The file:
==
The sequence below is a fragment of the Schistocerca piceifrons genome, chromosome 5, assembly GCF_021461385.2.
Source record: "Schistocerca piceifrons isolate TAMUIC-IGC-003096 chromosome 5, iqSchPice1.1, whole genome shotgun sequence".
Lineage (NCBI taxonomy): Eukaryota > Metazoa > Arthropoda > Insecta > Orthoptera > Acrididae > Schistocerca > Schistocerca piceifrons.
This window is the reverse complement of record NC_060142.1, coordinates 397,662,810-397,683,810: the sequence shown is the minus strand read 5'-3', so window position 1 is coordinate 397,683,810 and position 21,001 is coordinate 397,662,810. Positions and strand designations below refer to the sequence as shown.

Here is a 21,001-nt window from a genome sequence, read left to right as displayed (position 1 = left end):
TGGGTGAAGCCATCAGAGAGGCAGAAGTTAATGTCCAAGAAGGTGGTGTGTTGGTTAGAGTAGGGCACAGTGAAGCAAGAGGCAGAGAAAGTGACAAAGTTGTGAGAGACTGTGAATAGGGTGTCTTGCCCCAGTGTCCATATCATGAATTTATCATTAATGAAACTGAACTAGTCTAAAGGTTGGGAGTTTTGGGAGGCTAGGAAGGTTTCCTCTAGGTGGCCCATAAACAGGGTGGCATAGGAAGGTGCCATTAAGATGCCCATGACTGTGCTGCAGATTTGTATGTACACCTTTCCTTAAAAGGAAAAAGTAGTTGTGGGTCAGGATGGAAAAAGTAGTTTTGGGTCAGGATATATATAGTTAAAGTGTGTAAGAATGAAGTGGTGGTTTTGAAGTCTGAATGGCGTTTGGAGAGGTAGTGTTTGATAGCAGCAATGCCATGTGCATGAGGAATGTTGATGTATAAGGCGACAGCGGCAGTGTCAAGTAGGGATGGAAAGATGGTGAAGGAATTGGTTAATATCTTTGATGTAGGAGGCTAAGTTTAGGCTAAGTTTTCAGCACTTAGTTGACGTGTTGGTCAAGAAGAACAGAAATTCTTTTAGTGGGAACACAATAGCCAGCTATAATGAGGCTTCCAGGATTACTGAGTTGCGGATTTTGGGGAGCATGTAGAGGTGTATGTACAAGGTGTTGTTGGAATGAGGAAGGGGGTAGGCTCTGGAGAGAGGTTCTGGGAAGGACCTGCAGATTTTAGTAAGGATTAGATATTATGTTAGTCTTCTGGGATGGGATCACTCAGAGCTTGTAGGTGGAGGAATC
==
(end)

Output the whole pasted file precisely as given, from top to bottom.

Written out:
The sequence below is a fragment of the Schistocerca piceifrons genome, chromosome 5, assembly GCF_021461385.2.
Source record: "Schistocerca piceifrons isolate TAMUIC-IGC-003096 chromosome 5, iqSchPice1.1, whole genome shotgun sequence".
Lineage (NCBI taxonomy): Eukaryota > Metazoa > Arthropoda > Insecta > Orthoptera > Acrididae > Schistocerca > Schistocerca piceifrons.
This window is the reverse complement of record NC_060142.1, coordinates 397,662,810-397,683,810: the sequence shown is the minus strand read 5'-3', so window position 1 is coordinate 397,683,810 and position 21,001 is coordinate 397,662,810. Positions and strand designations below refer to the sequence as shown.

Here is a 21,001-nt window from a genome sequence, read left to right as displayed (position 1 = left end):
TGGGTGAAGCCATCAGAGAGGCAGAAGTTAATGTCCAAGAAGGTGGTGTGTTGGTTAGAGTAGGGCACAGTGAAGCAAGAGGCAGAGAAAGTGACAAAGTTGTGAGAGACTGTGAATAGGGTGTCTTGCCCCAGTGTCCATATCATGAATTTATCATTAATGAAACTGAACTAGTCTAAAGGTTGGGAGTTTTGGGAGGCTAGGAAGGTTTCCTCTAGGTGGCCCATAAACAGGGTGGCATAGGAAGGTGCCATTAAGATGCCCATGACTGTGCTGCAGATTTGTATGTACACCTTTCCTTAAAAGGAAAAAGTAGTTGTGGGTCAGGATGGAAAAAGTAGTTTTGGGTCAGGATATATATAGTTAAAGTGTGTAAGAATGAAGTGGTGGTTTTGAAGTCTGAATGGCGTTTGGAGAGGTAGTGTTTGATAGCAGCAATGCCATGTGCATGAGGAATGTTGATGTATAAGGCGACAGCGGCAGTGTCAAGTAGGGATGGAAAGATGGTGAAGGAATTGGTTAATATCTTTGATGTAGGAGGCTAAGTTTAGGCTAAGTTTTCAGCACTTAGTTGACGTGTTGGTCAAGAAGAACAGAAATTCTTTTAGTGGGAACACAATAGCCAGCTATAATGAGGCTTCCAGGATTACTGAGTTGCGGATTTTGGGGAGCATGTAGAGGTGTATGTACAAGGTGTTGTTGGAATGAGGAAGGGGGTAGGCTCTGGAGAGAGGTTCTGGGAAGGACCTGCAGATTTTAGTAAGGATTAGATATTATGTTAGTCTTCTGGGATGGGATCACTCAGAGCTTGTAGGTGGAGGAATC